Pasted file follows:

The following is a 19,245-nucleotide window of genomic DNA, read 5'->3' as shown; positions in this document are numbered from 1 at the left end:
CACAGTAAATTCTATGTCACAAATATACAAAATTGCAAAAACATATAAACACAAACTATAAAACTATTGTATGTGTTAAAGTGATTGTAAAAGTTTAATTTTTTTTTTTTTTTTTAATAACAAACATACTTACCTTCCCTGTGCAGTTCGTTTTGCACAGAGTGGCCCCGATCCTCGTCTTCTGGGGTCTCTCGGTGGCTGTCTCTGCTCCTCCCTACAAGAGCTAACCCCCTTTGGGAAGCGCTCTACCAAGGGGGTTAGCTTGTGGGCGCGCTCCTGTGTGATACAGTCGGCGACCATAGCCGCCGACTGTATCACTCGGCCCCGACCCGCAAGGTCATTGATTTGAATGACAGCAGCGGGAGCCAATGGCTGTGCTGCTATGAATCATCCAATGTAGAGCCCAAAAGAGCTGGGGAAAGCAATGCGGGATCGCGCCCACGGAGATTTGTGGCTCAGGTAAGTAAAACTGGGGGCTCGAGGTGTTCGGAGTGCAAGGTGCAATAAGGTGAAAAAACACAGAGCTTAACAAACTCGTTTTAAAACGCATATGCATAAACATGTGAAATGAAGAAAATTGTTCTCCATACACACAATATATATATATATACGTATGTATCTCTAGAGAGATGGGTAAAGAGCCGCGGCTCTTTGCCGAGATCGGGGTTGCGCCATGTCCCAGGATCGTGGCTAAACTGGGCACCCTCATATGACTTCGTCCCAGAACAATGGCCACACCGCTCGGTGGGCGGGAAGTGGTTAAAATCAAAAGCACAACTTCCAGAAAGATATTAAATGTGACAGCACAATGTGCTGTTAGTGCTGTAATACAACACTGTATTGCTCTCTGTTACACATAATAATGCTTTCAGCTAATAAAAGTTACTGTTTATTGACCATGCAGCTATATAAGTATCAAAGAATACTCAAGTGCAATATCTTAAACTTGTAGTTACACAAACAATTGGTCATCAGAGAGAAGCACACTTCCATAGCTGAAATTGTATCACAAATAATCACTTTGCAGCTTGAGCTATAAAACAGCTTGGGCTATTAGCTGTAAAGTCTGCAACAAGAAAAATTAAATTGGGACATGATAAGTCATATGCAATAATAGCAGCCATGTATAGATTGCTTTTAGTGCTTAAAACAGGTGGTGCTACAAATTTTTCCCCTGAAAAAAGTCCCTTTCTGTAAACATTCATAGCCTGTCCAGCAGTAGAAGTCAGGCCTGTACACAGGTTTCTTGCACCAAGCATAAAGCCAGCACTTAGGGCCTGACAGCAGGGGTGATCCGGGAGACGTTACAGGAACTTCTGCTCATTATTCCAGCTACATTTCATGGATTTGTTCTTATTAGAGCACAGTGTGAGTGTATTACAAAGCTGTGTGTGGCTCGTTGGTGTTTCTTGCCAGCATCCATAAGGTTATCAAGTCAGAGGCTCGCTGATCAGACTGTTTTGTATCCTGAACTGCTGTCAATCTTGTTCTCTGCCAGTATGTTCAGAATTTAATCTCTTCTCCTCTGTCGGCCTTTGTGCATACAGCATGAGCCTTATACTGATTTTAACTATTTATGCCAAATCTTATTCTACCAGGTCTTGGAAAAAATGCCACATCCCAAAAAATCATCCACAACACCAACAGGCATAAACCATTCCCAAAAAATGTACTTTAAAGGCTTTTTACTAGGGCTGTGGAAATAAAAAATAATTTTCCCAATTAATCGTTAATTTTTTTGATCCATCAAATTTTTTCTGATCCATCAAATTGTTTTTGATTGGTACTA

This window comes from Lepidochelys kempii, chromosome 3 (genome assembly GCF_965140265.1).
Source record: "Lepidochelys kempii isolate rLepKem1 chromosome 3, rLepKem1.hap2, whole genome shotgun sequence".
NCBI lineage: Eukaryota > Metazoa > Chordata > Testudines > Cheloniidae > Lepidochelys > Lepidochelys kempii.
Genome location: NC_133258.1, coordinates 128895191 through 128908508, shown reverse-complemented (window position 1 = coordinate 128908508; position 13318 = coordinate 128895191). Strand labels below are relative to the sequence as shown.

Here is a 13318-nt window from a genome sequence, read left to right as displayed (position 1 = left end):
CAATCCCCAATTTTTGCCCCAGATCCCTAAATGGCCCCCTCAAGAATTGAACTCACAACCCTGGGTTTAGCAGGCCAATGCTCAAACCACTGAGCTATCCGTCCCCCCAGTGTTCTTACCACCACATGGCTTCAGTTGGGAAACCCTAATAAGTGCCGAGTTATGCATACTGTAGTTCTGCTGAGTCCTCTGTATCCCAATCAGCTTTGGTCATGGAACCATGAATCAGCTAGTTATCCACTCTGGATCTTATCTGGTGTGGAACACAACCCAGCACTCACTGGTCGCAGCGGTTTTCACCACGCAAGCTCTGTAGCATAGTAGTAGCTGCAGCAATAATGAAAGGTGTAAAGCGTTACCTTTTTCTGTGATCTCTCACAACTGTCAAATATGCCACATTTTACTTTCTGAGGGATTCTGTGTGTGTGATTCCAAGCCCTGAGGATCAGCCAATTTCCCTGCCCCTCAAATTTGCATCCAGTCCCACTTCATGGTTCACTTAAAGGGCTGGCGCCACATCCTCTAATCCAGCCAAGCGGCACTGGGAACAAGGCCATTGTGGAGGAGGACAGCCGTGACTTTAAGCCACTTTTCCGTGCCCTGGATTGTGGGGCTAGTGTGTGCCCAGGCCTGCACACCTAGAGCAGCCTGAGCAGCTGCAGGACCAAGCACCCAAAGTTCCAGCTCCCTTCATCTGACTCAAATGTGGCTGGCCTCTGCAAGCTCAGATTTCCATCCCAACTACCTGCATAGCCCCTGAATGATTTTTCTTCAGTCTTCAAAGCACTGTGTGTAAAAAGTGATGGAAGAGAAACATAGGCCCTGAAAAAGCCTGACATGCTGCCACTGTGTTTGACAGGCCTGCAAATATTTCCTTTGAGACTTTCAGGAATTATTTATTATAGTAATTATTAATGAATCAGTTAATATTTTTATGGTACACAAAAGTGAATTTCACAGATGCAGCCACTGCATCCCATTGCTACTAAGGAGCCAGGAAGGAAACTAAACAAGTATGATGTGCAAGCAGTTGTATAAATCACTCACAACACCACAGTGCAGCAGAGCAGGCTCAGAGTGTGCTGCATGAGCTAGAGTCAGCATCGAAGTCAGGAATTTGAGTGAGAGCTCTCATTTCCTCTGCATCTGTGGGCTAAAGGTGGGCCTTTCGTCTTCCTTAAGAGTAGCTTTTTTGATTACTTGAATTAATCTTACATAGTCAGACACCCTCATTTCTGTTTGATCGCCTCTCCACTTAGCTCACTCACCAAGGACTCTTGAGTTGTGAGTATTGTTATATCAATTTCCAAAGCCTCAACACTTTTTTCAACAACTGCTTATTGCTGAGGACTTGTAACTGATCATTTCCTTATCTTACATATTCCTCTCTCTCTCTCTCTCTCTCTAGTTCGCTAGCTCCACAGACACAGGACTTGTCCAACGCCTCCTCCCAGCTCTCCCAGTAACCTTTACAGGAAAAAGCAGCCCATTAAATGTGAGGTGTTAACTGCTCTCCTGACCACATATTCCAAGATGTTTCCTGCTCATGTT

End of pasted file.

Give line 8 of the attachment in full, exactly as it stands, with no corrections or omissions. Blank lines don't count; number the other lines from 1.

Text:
CAATCCCCAATTTTTGCCCCAGATCCCTAAATGGCCCCCTCAAGAATTGAACTCACAACCCTGGGTTTAGCAGGCCAATGCTCAAACCACTGAGCTATCCGTCCCCCCAGTGTTCTTACCACCACATGGCTTCAGTTGGGAAACCCTAATAAGTGCCGAGTTATGCATACTGTAGTTCTGCTGAGTCCTCTGTATCCCAATCAGCTTTGGTCATGGAACCATGAATCAGCTAGTTATCCACTCTGGATCTTATCTGGTGTGGAACACAACCCAGCACTCACTGGTCGCAGCGGTTTTCACCACGCAAGCTCTGTAGCATAGTAGTAGCTGCAGCAATAATGAAAGGTGTAAAGCGTTACCTTTTTCTGTGATCTCTCACAACTGTCAAATATGCCACATTTTACTTTCTGAGGGATTCTGTGTGTGTGATTCCAAGCCCTGAGGATCAGCCAATTTCCCTGCCCCTCAAATTTGCATCCAGTCCCACTTCATGGTTCACTTAAAGGGCTGGCGCCACATCCTCTAATCCAGCCAAGCGGCACTGGGAACAAGGCCATTGTGGAGGAGGACAGCCGTGACTTTAAGCCACTTTTCCGTGCCCTGGATTGTGGGGCTAGTGTGTGCCCAGGCCTGCACACCTAGAGCAGCCTGAGCAGCTGCAGGACCAAGCACCCAAAGTTCCAGCTCCCTTCATCTGACTCAAATGTGGCTGGCCTCTGCAAGCTCAGATTTCCATCCCAACTACCTGCATAGCCCCTGAATGATTTTTCTTCAGTCTTCAAAGCACTGTGTGTAAAAAGTGATGGAAGAGAAACATAGGCCCTGAAAAAGCCTGACATGCTGCCACTGTGTTTGACAGGCCTGCAAATATTTCCTTTGAGACTTTCAGGAATTATTTATTATAGTAATTATTAATGAATCAGTTAATATTTTTATGGTACACAAAAGTGAATTTCACAGATGCAGCCACTGCATCCCATTGCTACTAAGGAGCCAGGAAGGAAACTAAACAAGTATGATGTGCAAGCAGTTGTATAAATCACTCACAACACCACAGTGCAGCAGAGCAGGCTCAGAGTGTGCTGCATGAGCTAGAGTCAGCATCGAAGTCAGGAATTTGAGTGAGAGCTCTCATTTCCTCTGCATCTGTGGGCTAAAGGTGGGCCTTTCGTCTTCCTTAAGAGTAGCTTTTTTGATTACTTGAATTAATCTTACATAGTCAGACACCCTCATTTCTGTTTGATCGCCTCTCCACTTAGCTCACTCACCAAGGACTCTTGAGTTGTGAGTATTGTTATATCAATTTCCAAAGCCTCAACACTTTTTTCAACAACTGCTTATTGCTGAGGACTTGTAACTGATCATTTCCTTATCTTACATATTCCTCTCTCTCTCTCTCTCTCTCTAGTTCGCTAGCTCCACAGACACAGGACTTGTCCAACGCCTCCTCCCAGCTCTCCCAGTAACCTTTACAGGAAAAAGCAGCCCATTAAATGTGAGGTGTTAACTGCTCTCCTGACCACATATTCCAAGATGTTTCCTGCTCATGTT